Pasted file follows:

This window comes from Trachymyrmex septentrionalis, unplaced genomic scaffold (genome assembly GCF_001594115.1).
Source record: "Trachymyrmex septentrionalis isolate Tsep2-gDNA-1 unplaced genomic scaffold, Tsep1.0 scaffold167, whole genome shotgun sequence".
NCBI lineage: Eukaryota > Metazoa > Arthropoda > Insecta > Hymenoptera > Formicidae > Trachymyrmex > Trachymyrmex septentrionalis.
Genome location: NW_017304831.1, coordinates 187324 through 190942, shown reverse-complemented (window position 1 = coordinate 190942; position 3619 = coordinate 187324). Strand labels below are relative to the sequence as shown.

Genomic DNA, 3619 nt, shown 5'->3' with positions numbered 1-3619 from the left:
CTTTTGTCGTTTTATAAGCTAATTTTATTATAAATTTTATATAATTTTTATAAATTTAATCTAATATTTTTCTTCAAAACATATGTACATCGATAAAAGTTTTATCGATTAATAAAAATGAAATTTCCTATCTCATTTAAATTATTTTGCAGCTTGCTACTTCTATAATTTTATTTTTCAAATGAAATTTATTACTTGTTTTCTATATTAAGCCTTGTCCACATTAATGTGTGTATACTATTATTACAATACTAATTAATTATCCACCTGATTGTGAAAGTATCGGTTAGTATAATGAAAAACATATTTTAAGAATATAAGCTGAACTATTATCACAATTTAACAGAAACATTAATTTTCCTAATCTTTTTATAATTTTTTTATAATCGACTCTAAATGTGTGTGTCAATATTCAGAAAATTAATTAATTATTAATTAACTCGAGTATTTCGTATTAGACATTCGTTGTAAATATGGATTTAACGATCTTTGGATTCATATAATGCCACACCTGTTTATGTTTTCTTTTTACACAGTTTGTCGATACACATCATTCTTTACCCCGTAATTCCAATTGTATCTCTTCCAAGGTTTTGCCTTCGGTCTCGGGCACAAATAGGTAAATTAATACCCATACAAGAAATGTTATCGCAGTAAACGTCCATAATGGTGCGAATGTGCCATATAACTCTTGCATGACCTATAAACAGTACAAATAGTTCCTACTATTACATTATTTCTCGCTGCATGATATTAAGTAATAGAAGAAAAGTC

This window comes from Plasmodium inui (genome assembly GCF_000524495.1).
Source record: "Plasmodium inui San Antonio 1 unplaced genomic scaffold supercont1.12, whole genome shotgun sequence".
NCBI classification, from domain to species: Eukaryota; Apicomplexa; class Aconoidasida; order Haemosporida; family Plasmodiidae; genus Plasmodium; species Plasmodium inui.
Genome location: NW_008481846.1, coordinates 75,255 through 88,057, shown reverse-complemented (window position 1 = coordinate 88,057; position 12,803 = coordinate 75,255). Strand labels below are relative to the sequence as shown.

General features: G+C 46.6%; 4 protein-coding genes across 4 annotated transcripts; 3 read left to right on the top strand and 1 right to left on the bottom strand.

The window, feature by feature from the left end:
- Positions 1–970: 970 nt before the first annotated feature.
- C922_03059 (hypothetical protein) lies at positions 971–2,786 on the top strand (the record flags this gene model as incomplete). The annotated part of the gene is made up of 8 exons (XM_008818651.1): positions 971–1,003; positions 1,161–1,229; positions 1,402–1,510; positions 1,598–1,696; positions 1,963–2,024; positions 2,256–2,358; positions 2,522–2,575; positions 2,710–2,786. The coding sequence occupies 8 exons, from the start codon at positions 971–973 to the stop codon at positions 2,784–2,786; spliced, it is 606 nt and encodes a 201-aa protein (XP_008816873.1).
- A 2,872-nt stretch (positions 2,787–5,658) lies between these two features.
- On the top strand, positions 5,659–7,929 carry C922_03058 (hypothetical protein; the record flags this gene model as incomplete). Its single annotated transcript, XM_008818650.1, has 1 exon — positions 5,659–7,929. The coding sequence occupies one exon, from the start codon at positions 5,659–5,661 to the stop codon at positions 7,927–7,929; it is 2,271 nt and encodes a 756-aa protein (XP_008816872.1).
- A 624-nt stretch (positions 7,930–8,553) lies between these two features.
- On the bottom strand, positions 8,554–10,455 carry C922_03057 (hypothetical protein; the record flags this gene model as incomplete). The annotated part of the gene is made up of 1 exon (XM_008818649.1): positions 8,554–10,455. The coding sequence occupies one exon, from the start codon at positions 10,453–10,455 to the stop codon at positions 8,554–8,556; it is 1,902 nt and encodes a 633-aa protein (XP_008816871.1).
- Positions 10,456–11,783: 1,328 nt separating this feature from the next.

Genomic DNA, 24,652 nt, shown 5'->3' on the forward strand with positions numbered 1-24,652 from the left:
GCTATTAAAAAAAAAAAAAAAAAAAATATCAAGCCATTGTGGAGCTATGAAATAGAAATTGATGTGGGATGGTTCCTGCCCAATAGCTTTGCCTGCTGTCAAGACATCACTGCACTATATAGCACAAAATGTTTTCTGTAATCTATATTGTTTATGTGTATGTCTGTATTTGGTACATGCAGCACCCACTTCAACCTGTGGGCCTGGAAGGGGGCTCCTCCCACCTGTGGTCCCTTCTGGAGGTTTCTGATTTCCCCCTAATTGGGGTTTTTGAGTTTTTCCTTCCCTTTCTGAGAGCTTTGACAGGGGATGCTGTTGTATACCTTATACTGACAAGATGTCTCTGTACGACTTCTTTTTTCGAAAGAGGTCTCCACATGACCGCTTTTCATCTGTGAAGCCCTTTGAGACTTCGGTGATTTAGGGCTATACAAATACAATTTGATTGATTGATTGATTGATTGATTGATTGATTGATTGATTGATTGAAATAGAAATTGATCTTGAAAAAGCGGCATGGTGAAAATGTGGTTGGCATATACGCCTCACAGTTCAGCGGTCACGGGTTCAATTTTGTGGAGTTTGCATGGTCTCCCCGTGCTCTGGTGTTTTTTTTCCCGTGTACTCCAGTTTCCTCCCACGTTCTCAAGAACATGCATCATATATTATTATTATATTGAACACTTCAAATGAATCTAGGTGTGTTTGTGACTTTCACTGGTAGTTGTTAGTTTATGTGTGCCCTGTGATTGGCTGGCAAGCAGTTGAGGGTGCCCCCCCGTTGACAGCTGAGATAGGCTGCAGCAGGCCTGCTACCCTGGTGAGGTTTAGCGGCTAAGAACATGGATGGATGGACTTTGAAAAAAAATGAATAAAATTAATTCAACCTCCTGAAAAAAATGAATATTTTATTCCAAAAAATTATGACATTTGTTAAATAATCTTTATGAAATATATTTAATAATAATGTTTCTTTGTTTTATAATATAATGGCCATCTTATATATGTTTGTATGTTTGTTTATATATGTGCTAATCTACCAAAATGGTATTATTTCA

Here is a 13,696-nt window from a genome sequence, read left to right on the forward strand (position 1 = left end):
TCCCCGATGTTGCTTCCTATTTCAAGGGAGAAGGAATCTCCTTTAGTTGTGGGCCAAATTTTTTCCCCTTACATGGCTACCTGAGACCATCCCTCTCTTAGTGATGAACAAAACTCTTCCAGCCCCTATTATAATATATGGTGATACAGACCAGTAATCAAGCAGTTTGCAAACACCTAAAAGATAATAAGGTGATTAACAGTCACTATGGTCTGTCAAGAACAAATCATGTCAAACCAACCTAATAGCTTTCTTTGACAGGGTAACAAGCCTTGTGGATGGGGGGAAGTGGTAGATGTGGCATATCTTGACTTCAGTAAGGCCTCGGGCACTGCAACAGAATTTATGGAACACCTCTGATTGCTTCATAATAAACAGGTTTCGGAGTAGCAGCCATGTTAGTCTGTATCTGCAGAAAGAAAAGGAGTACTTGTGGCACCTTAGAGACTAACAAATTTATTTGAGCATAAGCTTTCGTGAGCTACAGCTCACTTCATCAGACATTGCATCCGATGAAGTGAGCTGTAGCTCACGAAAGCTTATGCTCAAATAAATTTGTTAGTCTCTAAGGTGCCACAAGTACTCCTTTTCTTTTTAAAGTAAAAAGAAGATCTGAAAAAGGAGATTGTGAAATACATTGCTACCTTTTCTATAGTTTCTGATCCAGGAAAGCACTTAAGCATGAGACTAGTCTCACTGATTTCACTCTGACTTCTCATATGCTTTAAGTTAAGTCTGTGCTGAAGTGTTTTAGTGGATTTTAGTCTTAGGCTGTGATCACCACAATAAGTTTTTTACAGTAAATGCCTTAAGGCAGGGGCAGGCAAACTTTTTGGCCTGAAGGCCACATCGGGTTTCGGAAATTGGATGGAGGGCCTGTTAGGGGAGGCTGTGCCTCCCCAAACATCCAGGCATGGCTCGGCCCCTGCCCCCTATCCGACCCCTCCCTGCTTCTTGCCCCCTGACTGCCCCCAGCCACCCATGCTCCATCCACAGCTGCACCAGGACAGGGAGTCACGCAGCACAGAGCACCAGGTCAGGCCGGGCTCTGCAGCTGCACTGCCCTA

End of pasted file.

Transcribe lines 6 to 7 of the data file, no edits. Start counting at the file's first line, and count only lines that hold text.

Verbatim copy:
CTTTTGTCGTTTTATAAGCTAATTTTATTATAAATTTTATATAATTTTTATAAATTTAATCTAATATTTTTCTTCAAAACATATGTACATCGATAAAAGTTTTATCGATTAATAAAAATGAAATTTCCTATCTCATTTAAATTATTTTGCAGCTTGCTACTTCTATAATTTTATTTTTCAAATGAAATTTATTACTTGTTTTCTATATTAAGCCTTGTCCACATTAATGTGTGTATACTATTATTACAATACTAATTAATTATCCACCTGATTGTGAAAGTATCGGTTAGTATAATGAAAAACATATTTTAAGAATATAAGCTGAACTATTATCACAATTTAACAGAAACATTAATTTTCCTAATCTTTTTATAATTTTTTTATAATCGACTCTAAATGTGTGTGTCAATATTCAGAAAATTAATTAATTATTAATTAACTCGAGTATTTCGTATTAGACATTCGTTGTAAATATGGATTTAACGATCTTTGGATTCATATAATGCCACACCTGTTTATGTTTTCTTTTTACACAGTTTGTCGATACACATCATTCTTTACCCCGTAATTCCAATTGTATCTCTTCCAAGGTTTTGCCTTCGGTCTCGGGCACAAATAGGTAAATTAATACCCATACAAGAAATGTTATCGCAGTAAACGTCCATAATGGTGCGAATGTGCCATATAACTCTTGCATGACCTATAAACAGTACAAATAGTTCCTACTATTACATTATTTCTCGCTGCATGATATTAAGTAATAGAAGAAAAGTC

This window comes from Plasmodium inui (genome assembly GCF_000524495.1).